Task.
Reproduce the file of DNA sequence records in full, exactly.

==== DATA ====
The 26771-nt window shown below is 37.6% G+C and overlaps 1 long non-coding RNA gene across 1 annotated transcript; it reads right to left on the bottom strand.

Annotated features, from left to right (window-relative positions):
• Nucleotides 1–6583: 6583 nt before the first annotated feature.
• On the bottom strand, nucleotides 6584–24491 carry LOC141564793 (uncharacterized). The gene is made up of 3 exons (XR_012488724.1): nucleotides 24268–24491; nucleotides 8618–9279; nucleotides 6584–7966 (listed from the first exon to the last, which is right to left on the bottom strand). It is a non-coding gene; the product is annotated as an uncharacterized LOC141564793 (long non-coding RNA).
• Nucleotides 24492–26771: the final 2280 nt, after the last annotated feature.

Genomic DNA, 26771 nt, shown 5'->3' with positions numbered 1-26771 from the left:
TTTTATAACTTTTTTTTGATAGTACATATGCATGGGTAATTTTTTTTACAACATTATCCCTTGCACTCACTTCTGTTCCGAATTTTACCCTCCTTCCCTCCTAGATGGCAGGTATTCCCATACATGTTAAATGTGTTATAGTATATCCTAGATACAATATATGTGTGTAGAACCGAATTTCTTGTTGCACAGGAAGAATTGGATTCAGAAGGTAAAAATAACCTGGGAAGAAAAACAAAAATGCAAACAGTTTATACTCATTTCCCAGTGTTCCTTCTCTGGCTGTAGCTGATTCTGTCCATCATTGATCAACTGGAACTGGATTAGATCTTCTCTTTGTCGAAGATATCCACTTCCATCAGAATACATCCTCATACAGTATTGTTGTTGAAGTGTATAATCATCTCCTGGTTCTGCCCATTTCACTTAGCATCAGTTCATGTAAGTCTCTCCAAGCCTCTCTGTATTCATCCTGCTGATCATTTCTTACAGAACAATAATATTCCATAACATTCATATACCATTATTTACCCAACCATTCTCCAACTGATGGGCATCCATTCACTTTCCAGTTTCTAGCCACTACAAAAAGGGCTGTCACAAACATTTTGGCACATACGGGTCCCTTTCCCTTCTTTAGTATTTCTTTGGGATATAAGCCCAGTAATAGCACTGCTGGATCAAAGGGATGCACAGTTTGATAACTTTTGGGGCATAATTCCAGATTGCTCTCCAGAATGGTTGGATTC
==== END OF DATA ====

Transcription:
The 26771-nt window shown below is 37.6% G+C and overlaps 1 long non-coding RNA gene across 1 annotated transcript; it reads right to left on the bottom strand.

Annotated features, from left to right (window-relative positions):
• Nucleotides 1–6583: 6583 nt before the first annotated feature.
• On the bottom strand, nucleotides 6584–24491 carry LOC141564793 (uncharacterized). The gene is made up of 3 exons (XR_012488724.1): nucleotides 24268–24491; nucleotides 8618–9279; nucleotides 6584–7966 (listed from the first exon to the last, which is right to left on the bottom strand). It is a non-coding gene; the product is annotated as an uncharacterized LOC141564793 (long non-coding RNA).
• Nucleotides 24492–26771: the final 2280 nt, after the last annotated feature.

Genomic DNA, 26771 nt, shown 5'->3' with positions numbered 1-26771 from the left:
TTTTATAACTTTTTTTTGATAGTACATATGCATGGGTAATTTTTTTTACAACATTATCCCTTGCACTCACTTCTGTTCCGAATTTTACCCTCCTTCCCTCCTAGATGGCAGGTATTCCCATACATGTTAAATGTGTTATAGTATATCCTAGATACAATATATGTGTGTAGAACCGAATTTCTTGTTGCACAGGAAGAATTGGATTCAGAAGGTAAAAATAACCTGGGAAGAAAAACAAAAATGCAAACAGTTTATACTCATTTCCCAGTGTTCCTTCTCTGGCTGTAGCTGATTCTGTCCATCATTGATCAACTGGAACTGGATTAGATCTTCTCTTTGTCGAAGATATCCACTTCCATCAGAATACATCCTCATACAGTATTGTTGTTGAAGTGTATAATCATCTCCTGGTTCTGCCCATTTCACTTAGCATCAGTTCATGTAAGTCTCTCCAAGCCTCTCTGTATTCATCCTGCTGATCATTTCTTACAGAACAATAATATTCCATAACATTCATATACCATTATTTACCCAACCATTCTCCAACTGATGGGCATCCATTCACTTTCCAGTTTCTAGCCACTACAAAAAGGGCTGTCACAAACATTTTGGCACATACGGGTCCCTTTCCCTTCTTTAGTATTTCTTTGGGATATAAGCCCAGTAATAGCACTGCTGGATCAAAGGGATGCACAGTTTGATAACTTTTGGGGCATAATTCCAGATTGCTCTCCAGAATGGTTGGATTC